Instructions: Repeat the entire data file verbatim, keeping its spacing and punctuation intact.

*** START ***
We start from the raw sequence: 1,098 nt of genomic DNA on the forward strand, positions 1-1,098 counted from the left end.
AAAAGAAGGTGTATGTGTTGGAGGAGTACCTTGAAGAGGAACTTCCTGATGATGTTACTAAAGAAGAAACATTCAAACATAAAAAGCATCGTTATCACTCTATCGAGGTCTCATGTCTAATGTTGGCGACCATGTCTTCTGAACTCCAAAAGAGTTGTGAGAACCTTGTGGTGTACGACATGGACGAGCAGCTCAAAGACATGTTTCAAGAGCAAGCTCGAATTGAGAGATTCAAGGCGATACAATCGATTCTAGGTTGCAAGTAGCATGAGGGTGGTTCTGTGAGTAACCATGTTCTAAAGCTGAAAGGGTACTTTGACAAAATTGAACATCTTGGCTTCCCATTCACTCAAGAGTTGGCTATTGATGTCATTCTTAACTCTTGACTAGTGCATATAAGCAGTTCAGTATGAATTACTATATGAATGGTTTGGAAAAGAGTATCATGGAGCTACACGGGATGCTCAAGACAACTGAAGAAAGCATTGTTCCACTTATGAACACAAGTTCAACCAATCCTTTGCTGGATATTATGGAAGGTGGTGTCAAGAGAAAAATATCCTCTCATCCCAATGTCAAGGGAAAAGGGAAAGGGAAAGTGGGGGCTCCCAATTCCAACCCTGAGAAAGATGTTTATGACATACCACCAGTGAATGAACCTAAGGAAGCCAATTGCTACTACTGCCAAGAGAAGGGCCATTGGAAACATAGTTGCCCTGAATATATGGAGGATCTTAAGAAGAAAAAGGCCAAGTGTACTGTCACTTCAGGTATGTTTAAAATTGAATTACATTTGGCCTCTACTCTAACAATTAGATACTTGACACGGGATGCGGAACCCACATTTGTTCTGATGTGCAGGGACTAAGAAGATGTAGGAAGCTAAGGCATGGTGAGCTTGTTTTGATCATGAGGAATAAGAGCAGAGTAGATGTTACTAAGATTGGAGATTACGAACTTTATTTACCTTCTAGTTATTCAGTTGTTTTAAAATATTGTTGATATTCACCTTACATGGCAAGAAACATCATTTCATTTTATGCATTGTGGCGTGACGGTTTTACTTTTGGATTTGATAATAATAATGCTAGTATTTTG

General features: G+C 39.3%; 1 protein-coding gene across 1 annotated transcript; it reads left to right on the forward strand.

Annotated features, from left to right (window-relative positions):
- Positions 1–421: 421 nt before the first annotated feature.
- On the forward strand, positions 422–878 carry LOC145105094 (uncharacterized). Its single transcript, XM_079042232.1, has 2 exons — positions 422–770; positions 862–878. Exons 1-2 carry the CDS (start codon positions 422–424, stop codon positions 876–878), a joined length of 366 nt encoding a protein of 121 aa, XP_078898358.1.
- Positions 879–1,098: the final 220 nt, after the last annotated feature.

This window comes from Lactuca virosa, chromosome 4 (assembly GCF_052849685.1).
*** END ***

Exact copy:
We start from the raw sequence: 1,098 nt of genomic DNA on the forward strand, positions 1-1,098 counted from the left end.
AAAAGAAGGTGTATGTGTTGGAGGAGTACCTTGAAGAGGAACTTCCTGATGATGTTACTAAAGAAGAAACATTCAAACATAAAAAGCATCGTTATCACTCTATCGAGGTCTCATGTCTAATGTTGGCGACCATGTCTTCTGAACTCCAAAAGAGTTGTGAGAACCTTGTGGTGTACGACATGGACGAGCAGCTCAAAGACATGTTTCAAGAGCAAGCTCGAATTGAGAGATTCAAGGCGATACAATCGATTCTAGGTTGCAAGTAGCATGAGGGTGGTTCTGTGAGTAACCATGTTCTAAAGCTGAAAGGGTACTTTGACAAAATTGAACATCTTGGCTTCCCATTCACTCAAGAGTTGGCTATTGATGTCATTCTTAACTCTTGACTAGTGCATATAAGCAGTTCAGTATGAATTACTATATGAATGGTTTGGAAAAGAGTATCATGGAGCTACACGGGATGCTCAAGACAACTGAAGAAAGCATTGTTCCACTTATGAACACAAGTTCAACCAATCCTTTGCTGGATATTATGGAAGGTGGTGTCAAGAGAAAAATATCCTCTCATCCCAATGTCAAGGGAAAAGGGAAAGGGAAAGTGGGGGCTCCCAATTCCAACCCTGAGAAAGATGTTTATGACATACCACCAGTGAATGAACCTAAGGAAGCCAATTGCTACTACTGCCAAGAGAAGGGCCATTGGAAACATAGTTGCCCTGAATATATGGAGGATCTTAAGAAGAAAAAGGCCAAGTGTACTGTCACTTCAGGTATGTTTAAAATTGAATTACATTTGGCCTCTACTCTAACAATTAGATACTTGACACGGGATGCGGAACCCACATTTGTTCTGATGTGCAGGGACTAAGAAGATGTAGGAAGCTAAGGCATGGTGAGCTTGTTTTGATCATGAGGAATAAGAGCAGAGTAGATGTTACTAAGATTGGAGATTACGAACTTTATTTACCTTCTAGTTATTCAGTTGTTTTAAAATATTGTTGATATTCACCTTACATGGCAAGAAACATCATTTCATTTTATGCATTGTGGCGTGACGGTTTTACTTTTGGATTTGATAATAATAATGCTAGTATTTTG

General features: G+C 39.3%; 1 protein-coding gene across 1 annotated transcript; it reads left to right on the forward strand.

Annotated features, from left to right (window-relative positions):
- Positions 1–421: 421 nt before the first annotated feature.
- On the forward strand, positions 422–878 carry LOC145105094 (uncharacterized). Its single transcript, XM_079042232.1, has 2 exons — positions 422–770; positions 862–878. Exons 1-2 carry the CDS (start codon positions 422–424, stop codon positions 876–878), a joined length of 366 nt encoding a protein of 121 aa, XP_078898358.1.
- Positions 879–1,098: the final 220 nt, after the last annotated feature.

This window comes from Lactuca virosa, chromosome 4 (assembly GCF_052849685.1).